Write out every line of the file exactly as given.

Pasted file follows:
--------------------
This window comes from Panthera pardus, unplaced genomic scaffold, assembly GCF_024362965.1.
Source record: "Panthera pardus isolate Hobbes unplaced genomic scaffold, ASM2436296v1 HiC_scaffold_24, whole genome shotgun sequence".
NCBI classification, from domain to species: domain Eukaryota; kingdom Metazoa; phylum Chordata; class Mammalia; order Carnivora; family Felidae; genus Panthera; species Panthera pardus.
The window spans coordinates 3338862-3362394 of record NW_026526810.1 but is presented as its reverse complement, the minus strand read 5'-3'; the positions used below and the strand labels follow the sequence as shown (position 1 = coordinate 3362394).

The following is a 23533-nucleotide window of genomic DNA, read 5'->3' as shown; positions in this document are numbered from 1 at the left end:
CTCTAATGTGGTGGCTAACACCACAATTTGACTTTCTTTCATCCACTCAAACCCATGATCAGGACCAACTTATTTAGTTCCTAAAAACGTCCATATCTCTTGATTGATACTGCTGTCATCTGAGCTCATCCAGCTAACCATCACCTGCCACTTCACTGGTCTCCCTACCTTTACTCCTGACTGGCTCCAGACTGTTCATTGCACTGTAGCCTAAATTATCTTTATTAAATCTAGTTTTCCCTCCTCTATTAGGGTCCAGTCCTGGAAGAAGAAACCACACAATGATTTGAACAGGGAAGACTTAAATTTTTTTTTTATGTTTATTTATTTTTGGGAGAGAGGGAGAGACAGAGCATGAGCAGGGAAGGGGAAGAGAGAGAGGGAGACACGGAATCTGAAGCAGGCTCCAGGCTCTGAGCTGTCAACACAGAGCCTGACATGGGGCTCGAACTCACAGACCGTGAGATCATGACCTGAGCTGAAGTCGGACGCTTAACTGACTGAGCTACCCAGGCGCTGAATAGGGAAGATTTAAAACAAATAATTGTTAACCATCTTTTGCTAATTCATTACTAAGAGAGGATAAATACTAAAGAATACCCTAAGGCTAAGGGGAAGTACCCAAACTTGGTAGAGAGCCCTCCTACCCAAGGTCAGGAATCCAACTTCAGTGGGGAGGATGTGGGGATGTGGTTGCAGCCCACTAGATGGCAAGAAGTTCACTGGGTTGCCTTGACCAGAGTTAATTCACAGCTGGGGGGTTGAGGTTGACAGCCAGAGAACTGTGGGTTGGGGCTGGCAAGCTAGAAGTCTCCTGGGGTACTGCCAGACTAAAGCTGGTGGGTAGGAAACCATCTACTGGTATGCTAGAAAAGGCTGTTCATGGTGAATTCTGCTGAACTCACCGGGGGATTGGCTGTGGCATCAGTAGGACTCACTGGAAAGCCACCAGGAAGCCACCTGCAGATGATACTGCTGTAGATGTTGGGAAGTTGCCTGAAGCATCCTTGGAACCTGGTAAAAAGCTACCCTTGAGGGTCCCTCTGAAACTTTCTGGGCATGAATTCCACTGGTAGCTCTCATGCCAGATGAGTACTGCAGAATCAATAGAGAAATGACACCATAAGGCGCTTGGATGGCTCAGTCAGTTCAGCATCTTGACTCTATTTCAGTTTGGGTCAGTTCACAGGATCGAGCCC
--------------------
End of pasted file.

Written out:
This window comes from Panthera pardus, unplaced genomic scaffold, assembly GCF_024362965.1.
Source record: "Panthera pardus isolate Hobbes unplaced genomic scaffold, ASM2436296v1 HiC_scaffold_24, whole genome shotgun sequence".
NCBI classification, from domain to species: domain Eukaryota; kingdom Metazoa; phylum Chordata; class Mammalia; order Carnivora; family Felidae; genus Panthera; species Panthera pardus.
The window spans coordinates 3338862-3362394 of record NW_026526810.1 but is presented as its reverse complement, the minus strand read 5'-3'; the positions used below and the strand labels follow the sequence as shown (position 1 = coordinate 3362394).

The following is a 23533-nucleotide window of genomic DNA, read 5'->3' as shown; positions in this document are numbered from 1 at the left end:
CTCTAATGTGGTGGCTAACACCACAATTTGACTTTCTTTCATCCACTCAAACCCATGATCAGGACCAACTTATTTAGTTCCTAAAAACGTCCATATCTCTTGATTGATACTGCTGTCATCTGAGCTCATCCAGCTAACCATCACCTGCCACTTCACTGGTCTCCCTACCTTTACTCCTGACTGGCTCCAGACTGTTCATTGCACTGTAGCCTAAATTATCTTTATTAAATCTAGTTTTCCCTCCTCTATTAGGGTCCAGTCCTGGAAGAAGAAACCACACAATGATTTGAACAGGGAAGACTTAAATTTTTTTTTTATGTTTATTTATTTTTGGGAGAGAGGGAGAGACAGAGCATGAGCAGGGAAGGGGAAGAGAGAGAGGGAGACACGGAATCTGAAGCAGGCTCCAGGCTCTGAGCTGTCAACACAGAGCCTGACATGGGGCTCGAACTCACAGACCGTGAGATCATGACCTGAGCTGAAGTCGGACGCTTAACTGACTGAGCTACCCAGGCGCTGAATAGGGAAGATTTAAAACAAATAATTGTTAACCATCTTTTGCTAATTCATTACTAAGAGAGGATAAATACTAAAGAATACCCTAAGGCTAAGGGGAAGTACCCAAACTTGGTAGAGAGCCCTCCTACCCAAGGTCAGGAATCCAACTTCAGTGGGGAGGATGTGGGGATGTGGTTGCAGCCCACTAGATGGCAAGAAGTTCACTGGGTTGCCTTGACCAGAGTTAATTCACAGCTGGGGGGTTGAGGTTGACAGCCAGAGAACTGTGGGTTGGGGCTGGCAAGCTAGAAGTCTCCTGGGGTACTGCCAGACTAAAGCTGGTGGGTAGGAAACCATCTACTGGTATGCTAGAAAAGGCTGTTCATGGTGAATTCTGCTGAACTCACCGGGGGATTGGCTGTGGCATCAGTAGGACTCACTGGAAAGCCACCAGGAAGCCACCTGCAGATGATACTGCTGTAGATGTTGGGAAGTTGCCTGAAGCATCCTTGGAACCTGGTAAAAAGCTACCCTTGAGGGTCCCTCTGAAACTTTCTGGGCATGAATTCCACTGGTAGCTCTCATGCCAGATGAGTACTGCAGAATCAATAGAGAAATGACACCATAAGGCGCTTGGATGGCTCAGTCAGTTCAGCATCTTGACTCTATTTCAGTTTGGGTCAGTTCACAGGATCGAGCCC